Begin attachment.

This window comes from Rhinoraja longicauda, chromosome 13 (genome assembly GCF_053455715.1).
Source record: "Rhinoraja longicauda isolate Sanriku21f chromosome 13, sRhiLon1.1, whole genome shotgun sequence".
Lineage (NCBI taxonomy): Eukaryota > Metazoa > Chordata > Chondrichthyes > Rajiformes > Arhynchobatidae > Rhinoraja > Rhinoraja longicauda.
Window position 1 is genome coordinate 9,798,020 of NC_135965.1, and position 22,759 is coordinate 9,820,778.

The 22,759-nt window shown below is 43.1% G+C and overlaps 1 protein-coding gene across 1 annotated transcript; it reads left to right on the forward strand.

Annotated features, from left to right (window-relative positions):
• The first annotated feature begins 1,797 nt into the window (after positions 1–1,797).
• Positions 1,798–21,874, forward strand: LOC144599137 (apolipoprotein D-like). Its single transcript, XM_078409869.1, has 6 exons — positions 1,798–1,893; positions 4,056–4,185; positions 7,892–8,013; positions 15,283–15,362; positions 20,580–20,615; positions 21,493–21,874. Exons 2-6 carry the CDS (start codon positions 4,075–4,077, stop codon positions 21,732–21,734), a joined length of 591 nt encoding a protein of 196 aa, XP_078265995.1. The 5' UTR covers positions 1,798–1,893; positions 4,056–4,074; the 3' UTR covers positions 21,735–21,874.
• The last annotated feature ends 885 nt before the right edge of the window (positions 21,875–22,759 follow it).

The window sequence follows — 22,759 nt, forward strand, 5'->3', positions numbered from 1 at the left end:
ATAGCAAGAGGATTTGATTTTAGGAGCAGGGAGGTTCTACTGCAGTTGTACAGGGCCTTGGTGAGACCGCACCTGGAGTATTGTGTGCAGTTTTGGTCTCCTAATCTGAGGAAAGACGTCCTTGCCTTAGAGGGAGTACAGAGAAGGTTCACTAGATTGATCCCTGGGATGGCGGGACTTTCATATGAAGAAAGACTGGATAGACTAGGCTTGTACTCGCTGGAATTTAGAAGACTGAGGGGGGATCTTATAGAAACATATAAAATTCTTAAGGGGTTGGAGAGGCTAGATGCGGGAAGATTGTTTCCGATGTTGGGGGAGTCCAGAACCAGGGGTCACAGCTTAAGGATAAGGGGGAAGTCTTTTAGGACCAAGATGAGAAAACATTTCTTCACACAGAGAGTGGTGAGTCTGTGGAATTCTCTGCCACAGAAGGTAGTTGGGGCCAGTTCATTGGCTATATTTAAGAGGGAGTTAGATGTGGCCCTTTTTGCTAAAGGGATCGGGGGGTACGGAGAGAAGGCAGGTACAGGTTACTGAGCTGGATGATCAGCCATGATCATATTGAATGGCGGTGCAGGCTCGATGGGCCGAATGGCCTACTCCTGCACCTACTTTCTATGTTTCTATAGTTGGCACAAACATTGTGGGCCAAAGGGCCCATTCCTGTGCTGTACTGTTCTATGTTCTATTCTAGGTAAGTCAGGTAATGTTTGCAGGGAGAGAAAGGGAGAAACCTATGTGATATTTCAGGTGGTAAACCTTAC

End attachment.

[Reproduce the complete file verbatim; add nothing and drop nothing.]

This window comes from Rhinoraja longicauda, chromosome 13 (genome assembly GCF_053455715.1).
Source record: "Rhinoraja longicauda isolate Sanriku21f chromosome 13, sRhiLon1.1, whole genome shotgun sequence".
Lineage (NCBI taxonomy): Eukaryota > Metazoa > Chordata > Chondrichthyes > Rajiformes > Arhynchobatidae > Rhinoraja > Rhinoraja longicauda.
Window position 1 is genome coordinate 9,798,020 of NC_135965.1, and position 22,759 is coordinate 9,820,778.

The 22,759-nt window shown below is 43.1% G+C and overlaps 1 protein-coding gene across 1 annotated transcript; it reads left to right on the forward strand.

Annotated features, from left to right (window-relative positions):
• The first annotated feature begins 1,797 nt into the window (after positions 1–1,797).
• Positions 1,798–21,874, forward strand: LOC144599137 (apolipoprotein D-like). Its single transcript, XM_078409869.1, has 6 exons — positions 1,798–1,893; positions 4,056–4,185; positions 7,892–8,013; positions 15,283–15,362; positions 20,580–20,615; positions 21,493–21,874. Exons 2-6 carry the CDS (start codon positions 4,075–4,077, stop codon positions 21,732–21,734), a joined length of 591 nt encoding a protein of 196 aa, XP_078265995.1. The 5' UTR covers positions 1,798–1,893; positions 4,056–4,074; the 3' UTR covers positions 21,735–21,874.
• The last annotated feature ends 885 nt before the right edge of the window (positions 21,875–22,759 follow it).

The window sequence follows — 22,759 nt, forward strand, 5'->3', positions numbered from 1 at the left end:
ATAGCAAGAGGATTTGATTTTAGGAGCAGGGAGGTTCTACTGCAGTTGTACAGGGCCTTGGTGAGACCGCACCTGGAGTATTGTGTGCAGTTTTGGTCTCCTAATCTGAGGAAAGACGTCCTTGCCTTAGAGGGAGTACAGAGAAGGTTCACTAGATTGATCCCTGGGATGGCGGGACTTTCATATGAAGAAAGACTGGATAGACTAGGCTTGTACTCGCTGGAATTTAGAAGACTGAGGGGGGATCTTATAGAAACATATAAAATTCTTAAGGGGTTGGAGAGGCTAGATGCGGGAAGATTGTTTCCGATGTTGGGGGAGTCCAGAACCAGGGGTCACAGCTTAAGGATAAGGGGGAAGTCTTTTAGGACCAAGATGAGAAAACATTTCTTCACACAGAGAGTGGTGAGTCTGTGGAATTCTCTGCCACAGAAGGTAGTTGGGGCCAGTTCATTGGCTATATTTAAGAGGGAGTTAGATGTGGCCCTTTTTGCTAAAGGGATCGGGGGGTACGGAGAGAAGGCAGGTACAGGTTACTGAGCTGGATGATCAGCCATGATCATATTGAATGGCGGTGCAGGCTCGATGGGCCGAATGGCCTACTCCTGCACCTACTTTCTATGTTTCTATAGTTGGCACAAACATTGTGGGCCAAAGGGCCCATTCCTGTGCTGTACTGTTCTATGTTCTATTCTAGGTAAGTCAGGTAATGTTTGCAGGGAGAGAAAGGGAGAAACCTATGTGATATTTCAGGTGGTAAACCTTAC